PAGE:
Local Evaluation Report for Los Angeles County's Mentally Ill Offender Crime Reduction (MIOCR) Program

by Sarah B. Hunter, Maya Buenaventura, Matthew Cefalu

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Research Question

  1. Did Los Angeles County's Mentally Ill Offender Crime Reduction program achieve its intended outcomes of reducing recidivism and improving outcomes for individuals suffering from mental health disorders who are returning to the community after incarceration?

Recidivism is common among individuals who have been incarcerated in Los Angeles County, and the risks increase for those who suffer from mental health disorders and other health care conditions. To reduce the risk of recidivism and improve outcomes for individuals suffering from mental health disorders who are returning to the community after incarceration, California issues Mentally Ill Offender Crime Reduction [MIOCR] program grants to communities to address the unique needs of these individuals. In 2015, Los Angeles County was awarded a three-year grant to provide jail in-reach and reentry services to individuals experiencing tri-morbid conditions (i.e., physical health, mental health, and substance use disorders) who were preparing for reentry into the community. This report represents the evaluation of Los Angeles County's MIOCR grant program.

Ninety-eight individuals were enrolled into one of the three different community reentry service pathways: (1) assistance for individuals with mental illness who can live independently in the community with additional support, (2) supportive housing coupled with intensive case management, or (3) residential substance use treatment. On average, participants who completed the one-year program maintained or improved their reported mental health and substance use status. Program graduates also demonstrated improvements in health care insurance status, benefit establishment, and housing stability. Data on criminal justice involvement show fewer convictions in the post-enrollment period than in the pre-enrollment period. However, 60 percent of program participants dropped out of the program before the one-year mark, and follow-up surveys with program dropouts were not conducted.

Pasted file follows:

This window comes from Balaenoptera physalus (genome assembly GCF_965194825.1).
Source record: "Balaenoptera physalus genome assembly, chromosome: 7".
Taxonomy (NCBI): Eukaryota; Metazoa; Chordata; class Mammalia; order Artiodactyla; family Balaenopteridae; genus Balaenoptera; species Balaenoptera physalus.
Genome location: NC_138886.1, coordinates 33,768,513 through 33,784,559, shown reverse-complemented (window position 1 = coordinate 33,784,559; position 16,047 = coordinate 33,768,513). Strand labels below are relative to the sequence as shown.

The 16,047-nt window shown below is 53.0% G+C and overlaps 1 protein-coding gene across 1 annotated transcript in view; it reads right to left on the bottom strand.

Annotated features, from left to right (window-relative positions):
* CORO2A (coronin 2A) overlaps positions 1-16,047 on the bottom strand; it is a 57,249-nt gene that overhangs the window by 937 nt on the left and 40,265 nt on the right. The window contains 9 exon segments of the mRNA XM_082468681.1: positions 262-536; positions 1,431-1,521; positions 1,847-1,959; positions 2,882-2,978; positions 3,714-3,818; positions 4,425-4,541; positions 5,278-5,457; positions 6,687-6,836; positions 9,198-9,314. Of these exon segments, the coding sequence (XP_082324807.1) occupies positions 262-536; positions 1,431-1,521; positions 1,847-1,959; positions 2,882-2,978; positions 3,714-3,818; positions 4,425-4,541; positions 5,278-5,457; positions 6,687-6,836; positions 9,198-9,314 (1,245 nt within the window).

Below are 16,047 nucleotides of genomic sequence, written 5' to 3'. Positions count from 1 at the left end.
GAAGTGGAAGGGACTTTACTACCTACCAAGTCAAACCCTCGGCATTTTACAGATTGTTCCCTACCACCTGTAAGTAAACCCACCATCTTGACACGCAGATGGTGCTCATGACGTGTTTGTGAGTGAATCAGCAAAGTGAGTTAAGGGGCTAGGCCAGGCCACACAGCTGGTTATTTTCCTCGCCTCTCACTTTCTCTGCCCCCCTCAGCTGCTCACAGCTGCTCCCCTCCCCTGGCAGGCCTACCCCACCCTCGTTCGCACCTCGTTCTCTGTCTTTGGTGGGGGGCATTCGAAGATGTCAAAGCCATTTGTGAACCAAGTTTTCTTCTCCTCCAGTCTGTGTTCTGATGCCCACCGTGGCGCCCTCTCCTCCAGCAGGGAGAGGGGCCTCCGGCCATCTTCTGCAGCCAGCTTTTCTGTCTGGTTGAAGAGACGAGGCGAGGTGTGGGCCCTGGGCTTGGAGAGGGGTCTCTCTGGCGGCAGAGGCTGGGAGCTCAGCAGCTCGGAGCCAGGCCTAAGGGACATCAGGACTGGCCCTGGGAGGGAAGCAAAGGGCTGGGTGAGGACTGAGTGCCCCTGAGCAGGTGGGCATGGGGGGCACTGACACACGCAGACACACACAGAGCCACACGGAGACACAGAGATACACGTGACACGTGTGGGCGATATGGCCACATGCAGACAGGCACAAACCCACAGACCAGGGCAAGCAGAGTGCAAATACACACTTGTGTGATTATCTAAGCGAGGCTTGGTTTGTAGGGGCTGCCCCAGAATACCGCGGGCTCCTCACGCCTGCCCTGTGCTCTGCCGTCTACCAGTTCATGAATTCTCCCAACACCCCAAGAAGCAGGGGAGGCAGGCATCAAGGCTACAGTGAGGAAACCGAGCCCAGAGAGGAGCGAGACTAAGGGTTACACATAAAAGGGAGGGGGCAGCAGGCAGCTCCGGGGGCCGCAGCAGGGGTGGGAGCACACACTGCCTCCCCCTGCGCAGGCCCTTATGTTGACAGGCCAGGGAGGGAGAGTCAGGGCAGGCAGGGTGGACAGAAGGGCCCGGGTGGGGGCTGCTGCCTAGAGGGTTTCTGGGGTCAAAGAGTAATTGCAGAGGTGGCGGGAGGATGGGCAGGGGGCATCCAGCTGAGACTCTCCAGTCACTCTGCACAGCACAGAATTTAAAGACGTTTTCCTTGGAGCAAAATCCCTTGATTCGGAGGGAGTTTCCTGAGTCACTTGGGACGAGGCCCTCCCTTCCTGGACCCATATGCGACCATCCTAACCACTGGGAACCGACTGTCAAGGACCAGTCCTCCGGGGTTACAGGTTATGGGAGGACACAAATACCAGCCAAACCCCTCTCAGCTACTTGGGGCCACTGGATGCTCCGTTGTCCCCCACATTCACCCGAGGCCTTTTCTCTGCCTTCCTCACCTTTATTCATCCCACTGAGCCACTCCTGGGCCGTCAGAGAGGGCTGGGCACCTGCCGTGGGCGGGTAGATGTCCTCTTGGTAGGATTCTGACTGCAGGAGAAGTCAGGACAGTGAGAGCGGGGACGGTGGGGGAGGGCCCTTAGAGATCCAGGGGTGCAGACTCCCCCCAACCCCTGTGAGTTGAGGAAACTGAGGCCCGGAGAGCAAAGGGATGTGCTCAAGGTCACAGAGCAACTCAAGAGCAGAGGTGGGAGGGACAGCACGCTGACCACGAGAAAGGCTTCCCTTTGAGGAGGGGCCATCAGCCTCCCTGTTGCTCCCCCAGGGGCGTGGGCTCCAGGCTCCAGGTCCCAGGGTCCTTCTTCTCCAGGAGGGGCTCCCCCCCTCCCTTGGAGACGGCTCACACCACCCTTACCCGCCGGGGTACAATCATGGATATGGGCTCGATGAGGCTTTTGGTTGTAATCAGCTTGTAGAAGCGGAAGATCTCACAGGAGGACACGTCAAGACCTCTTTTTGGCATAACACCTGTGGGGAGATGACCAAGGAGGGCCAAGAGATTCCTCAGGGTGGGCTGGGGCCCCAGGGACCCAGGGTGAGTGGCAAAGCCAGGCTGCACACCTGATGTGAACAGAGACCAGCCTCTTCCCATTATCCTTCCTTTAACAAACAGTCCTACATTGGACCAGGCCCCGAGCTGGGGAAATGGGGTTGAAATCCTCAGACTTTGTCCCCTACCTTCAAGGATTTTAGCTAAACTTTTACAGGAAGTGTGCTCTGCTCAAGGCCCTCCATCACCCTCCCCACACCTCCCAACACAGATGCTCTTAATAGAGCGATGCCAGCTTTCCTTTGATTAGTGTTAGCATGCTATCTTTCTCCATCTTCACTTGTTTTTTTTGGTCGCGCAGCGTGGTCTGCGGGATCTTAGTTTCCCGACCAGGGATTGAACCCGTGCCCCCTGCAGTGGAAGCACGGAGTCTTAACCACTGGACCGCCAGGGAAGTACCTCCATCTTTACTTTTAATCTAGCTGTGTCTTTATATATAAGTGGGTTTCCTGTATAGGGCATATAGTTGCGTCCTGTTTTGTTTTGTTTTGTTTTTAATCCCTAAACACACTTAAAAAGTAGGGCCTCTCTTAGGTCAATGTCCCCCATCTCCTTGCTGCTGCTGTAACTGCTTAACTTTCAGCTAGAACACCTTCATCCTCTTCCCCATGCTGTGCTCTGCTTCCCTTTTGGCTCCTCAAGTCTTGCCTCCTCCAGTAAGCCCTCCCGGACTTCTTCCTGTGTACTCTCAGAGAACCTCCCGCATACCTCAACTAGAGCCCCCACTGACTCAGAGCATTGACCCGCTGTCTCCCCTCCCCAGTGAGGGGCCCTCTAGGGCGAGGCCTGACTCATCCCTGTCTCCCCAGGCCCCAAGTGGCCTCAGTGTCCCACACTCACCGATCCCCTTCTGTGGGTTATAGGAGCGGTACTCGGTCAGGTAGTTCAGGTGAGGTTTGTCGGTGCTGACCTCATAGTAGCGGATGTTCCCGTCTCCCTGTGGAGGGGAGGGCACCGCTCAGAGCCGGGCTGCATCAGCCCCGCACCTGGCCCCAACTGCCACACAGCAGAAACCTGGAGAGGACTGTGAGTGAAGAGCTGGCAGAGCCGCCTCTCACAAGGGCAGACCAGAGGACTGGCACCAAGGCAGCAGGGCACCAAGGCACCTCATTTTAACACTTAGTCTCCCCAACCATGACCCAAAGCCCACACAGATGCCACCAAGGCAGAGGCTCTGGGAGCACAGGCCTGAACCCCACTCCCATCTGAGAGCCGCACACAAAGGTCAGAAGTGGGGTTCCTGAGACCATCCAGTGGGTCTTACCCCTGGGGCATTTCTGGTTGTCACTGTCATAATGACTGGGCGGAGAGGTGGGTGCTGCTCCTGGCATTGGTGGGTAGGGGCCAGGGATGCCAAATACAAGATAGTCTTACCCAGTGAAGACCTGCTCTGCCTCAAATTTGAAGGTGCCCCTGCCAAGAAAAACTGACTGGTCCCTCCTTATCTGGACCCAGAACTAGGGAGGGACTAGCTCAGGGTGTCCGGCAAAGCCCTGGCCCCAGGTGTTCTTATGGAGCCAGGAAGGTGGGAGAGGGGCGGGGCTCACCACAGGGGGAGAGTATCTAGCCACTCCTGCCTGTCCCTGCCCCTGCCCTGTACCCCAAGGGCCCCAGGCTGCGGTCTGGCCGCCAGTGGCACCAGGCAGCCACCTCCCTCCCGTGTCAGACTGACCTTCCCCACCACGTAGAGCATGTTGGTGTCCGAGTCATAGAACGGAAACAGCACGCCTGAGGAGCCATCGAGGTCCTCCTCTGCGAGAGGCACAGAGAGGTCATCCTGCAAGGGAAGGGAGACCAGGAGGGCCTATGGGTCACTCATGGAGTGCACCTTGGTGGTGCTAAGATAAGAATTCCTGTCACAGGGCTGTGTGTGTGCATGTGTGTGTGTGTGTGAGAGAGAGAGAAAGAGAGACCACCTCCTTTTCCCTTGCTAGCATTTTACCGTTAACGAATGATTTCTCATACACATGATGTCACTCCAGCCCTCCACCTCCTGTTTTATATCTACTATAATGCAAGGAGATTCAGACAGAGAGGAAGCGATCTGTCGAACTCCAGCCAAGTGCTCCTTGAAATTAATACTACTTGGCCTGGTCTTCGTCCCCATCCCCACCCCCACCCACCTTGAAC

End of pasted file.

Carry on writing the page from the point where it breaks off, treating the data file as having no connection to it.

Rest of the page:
Key Findings

Results of Los Angeles County's Mentally Ill Offender Crime Reduction program

  • Los Angeles County was successful in its goal to recruit 90 participants into the program: 98 participants were enrolled during the grant period.
  • Program retention rates for the one-year program were modest: 30 participants completed the program and 45 dropped out. Twenty-three participants had not reached the one-year program mark at the time of grant end date.
  • On average, participants who completed the one-year program maintained or improved their reported mental health and substance use status; demonstrated improvements in health care insurance status, benefit establishment, and housing stability; and had fewer convictions in the post-enrollment period than in the pre-enrollment period. Data on criminal justice involvement show fewer convictions in the post-enrollment period than in the pre-enrollment period.
  • However, 60 percent of program participants dropped out of the program before the one-year mark, and follow-up surveys with program dropouts were not conducted.

Table of Contents

  • Chapter One

    Introduction

  • Chapter Two

    Project Description

  • Chapter Three

    Evaluation Methods

  • Chapter Four

    Results and Conclusions

  • Appendix

    Further Results

The research described in this report was conducted by the Justice Policy Program within RAND Justice, Infrastructure, and Environment.

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